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Charles Denyer


Charles Denyer

STORY: H.M. Cauley

First job: Wine representative, E. & J. Gallo Winery
Age: 46
Education: Bachelor of Arts, University of Texas at Austin; Master of Science in Information and Telecommunications Systems, Johns Hopkins University; Master of Science, Nuclear Engineering, University of Tennessee, Knoxville
Family: Wife, Megan; son, Rex; twin daughters, Catherine and Caroline
Hobbies: Animal rescue, skeet and trap shooting, tennis, fishing
Personal hero: Troy Aikman

Texas native Charles Denyer indulged his passion for history in college, but his two master’s degrees in information systems and nuclear engineering are paying the bills. In 1999, he followed his business sense, and a girlfriend, to Atlanta, where he’s built a consulting firm around national cybersecurity issues.

“The consulting came first, when the Gulf War was in full swing,” says the Buckhead resident. “I started to work in intelligence, then migrated to the private sector. For the last two decades, I’ve focused on cybersecurity rules, regulations and best practices.”

Through that work, Denyer met a number of high-ranking politicos, including former vice presidents Dick Cheney and Dan Quayle. And those encounters led to a second career as an up-and-coming writer. His first book, Number One Observatory Circle, which is an in-depth look at the official vice presidential residence in D.C., debuted last summer and includes interviews with VPs from Walter Mondale to Mike Pence. His second book, Our Nation’s Number Two, about the modern men who have occupied the vice presidential office, will be published this fall. He’s now working on a text about ways to protect the national infrastructure from the “cybersecurity nightmare.”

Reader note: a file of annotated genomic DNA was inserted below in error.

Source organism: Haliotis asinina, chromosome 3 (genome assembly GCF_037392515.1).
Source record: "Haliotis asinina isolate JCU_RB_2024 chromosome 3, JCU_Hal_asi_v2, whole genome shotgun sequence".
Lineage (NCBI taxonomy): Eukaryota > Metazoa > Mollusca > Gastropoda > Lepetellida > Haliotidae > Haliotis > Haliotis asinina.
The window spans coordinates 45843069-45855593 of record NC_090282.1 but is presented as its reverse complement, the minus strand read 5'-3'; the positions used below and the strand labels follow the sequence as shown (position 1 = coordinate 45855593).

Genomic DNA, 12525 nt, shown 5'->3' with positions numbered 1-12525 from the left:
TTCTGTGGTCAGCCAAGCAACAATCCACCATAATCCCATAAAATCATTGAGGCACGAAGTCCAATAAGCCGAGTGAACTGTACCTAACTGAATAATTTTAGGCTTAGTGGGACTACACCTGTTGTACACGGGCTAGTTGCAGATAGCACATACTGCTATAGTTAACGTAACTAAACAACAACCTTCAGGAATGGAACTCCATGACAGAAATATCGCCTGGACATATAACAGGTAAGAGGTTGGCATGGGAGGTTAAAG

Off the clock, Denyer lives in the Kingswood neighborhood with his wife and their three school-age children.

What motivates you?

My biggest concern is that this country is in great danger of cybersecurity threats, so I want to do what I can to make sure organizations are safe and secure from hackers and malware attacks. I work with banks, water systems, roads and highways around critical infrastructure protection, because if the systems that run these are attacked, we have a heck of a problem.

How do you define success?

By having character, no matter how little or how much you have in the bank. I define success by whether you’re a good person, a person of your word. If you can leave a mark on this world and make a difference, that also defines success. It can be something small, whatever fits in your sphere of influence. On the professional side, I’m successful by keeping organizations safe and secure.

You also try to make a mark by giving back to the community.

Yes, I donate time to animal welfare groups and the elderly. I spend time with hospice patients, even taking them to a movie or to get an ice cream if they’re healthy enough. It’s sad to go to these places and see people who are a lot lonelier than they should be.

What qualities do people need to cultivate to achieve success?

Realize you don’t need to be the smartest person. Having dedication and consistency is most important. No matter how boring something is, if you keep going at it day in and day out, you’ll be successful. I’ve found that to be true in my own life.

What challenges have you had to overcome to get where you are today?

I’d be the first to admit I didn’t have the best childhood. My parents divorced, and we moved quite a bit. That created a need for me to be grounded. Sometimes I find children who have perfect lives fall apart when they get older. I was tested early on and was ready for battle.

What advice would you give to people who are struggling to achieve their goals?

I suggest finding a peer or mentor who can look at what you’re doing from a different sphere. I have a number of mentors who have helped me understand what I need to do to be a better person. When something isn’t working, ask “Who can I go to?” There is always someone out there smarter than you.

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